Research is increasingly showing that land-based nutrients (from agriculture, sewage, and livestock rearing) can compromise coral health and reduce coral resilience to climate change impacts. However, the role of nutrient input in the widespread loss of corals remains unexplored due to a lack of reef water quality monitoring.
We are launching projects in the Caribbean and Central Pacific that will utilize coral and reef sediment cores to track reef nutrient pollution and coral health over the past few centuries, a period of intensifying land use change. Changes in nutrient input will be assessed from the analysis of stable isotopes of nitrogen preserved within the cores, and will be related to various measures of coral health including growth rate, bleaching, and mortality.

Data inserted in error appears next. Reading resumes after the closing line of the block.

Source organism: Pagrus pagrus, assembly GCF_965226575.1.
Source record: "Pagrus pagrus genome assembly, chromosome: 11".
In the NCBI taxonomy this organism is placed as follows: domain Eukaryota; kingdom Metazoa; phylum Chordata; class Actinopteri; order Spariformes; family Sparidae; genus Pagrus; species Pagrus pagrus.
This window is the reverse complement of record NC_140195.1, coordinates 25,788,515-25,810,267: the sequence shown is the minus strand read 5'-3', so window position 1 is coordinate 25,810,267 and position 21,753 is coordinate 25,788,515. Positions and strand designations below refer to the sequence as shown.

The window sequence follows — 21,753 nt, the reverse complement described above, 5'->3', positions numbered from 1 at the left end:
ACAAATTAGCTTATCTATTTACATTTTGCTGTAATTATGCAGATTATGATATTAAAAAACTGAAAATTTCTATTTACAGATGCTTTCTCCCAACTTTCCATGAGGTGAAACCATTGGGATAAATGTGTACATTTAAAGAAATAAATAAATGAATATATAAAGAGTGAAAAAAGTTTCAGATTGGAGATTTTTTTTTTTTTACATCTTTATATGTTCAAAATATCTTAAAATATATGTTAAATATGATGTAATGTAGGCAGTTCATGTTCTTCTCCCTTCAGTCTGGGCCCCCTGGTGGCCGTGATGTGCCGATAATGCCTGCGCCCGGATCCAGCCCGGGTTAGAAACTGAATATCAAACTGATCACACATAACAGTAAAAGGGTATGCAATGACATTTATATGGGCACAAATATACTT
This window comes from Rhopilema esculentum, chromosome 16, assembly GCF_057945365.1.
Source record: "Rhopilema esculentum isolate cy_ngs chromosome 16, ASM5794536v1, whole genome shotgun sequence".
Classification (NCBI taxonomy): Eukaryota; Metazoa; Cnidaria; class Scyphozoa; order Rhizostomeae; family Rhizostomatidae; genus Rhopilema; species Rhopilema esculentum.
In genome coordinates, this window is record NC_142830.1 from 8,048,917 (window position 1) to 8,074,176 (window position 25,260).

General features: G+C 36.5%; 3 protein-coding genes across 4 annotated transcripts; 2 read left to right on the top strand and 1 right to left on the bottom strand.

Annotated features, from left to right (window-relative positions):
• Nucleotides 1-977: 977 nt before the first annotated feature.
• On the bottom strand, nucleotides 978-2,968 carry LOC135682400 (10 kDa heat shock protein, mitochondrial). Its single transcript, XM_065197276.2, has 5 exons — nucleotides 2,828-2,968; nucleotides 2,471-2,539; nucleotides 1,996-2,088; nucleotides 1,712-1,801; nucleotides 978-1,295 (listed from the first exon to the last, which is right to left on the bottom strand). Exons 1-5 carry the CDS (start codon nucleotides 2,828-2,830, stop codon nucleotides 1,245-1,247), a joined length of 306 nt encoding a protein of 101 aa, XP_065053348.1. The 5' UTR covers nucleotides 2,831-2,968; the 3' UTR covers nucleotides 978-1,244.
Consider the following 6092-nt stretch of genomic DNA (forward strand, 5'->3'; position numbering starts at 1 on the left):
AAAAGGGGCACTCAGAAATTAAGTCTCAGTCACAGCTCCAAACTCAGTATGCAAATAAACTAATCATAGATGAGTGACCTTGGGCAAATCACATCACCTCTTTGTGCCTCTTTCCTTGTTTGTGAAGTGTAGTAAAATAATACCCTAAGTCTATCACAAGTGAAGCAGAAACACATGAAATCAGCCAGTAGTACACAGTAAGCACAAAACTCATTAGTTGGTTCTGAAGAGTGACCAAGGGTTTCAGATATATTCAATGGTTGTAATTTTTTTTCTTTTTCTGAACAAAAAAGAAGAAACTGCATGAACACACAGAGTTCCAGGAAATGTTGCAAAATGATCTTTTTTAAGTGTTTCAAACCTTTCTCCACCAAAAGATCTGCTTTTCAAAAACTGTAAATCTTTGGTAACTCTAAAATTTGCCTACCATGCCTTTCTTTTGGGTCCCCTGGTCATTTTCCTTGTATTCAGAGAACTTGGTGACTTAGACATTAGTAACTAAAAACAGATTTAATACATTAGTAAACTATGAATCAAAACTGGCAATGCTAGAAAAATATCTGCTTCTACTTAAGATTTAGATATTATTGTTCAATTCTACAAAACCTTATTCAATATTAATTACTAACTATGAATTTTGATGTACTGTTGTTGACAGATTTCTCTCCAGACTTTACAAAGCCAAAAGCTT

Results will enable reef managers to set appropriate water quality targets, inform the recovery plans of coral species protected under international and national laws, and inform the selection of sites appropriate for ongoing coral restoration efforts.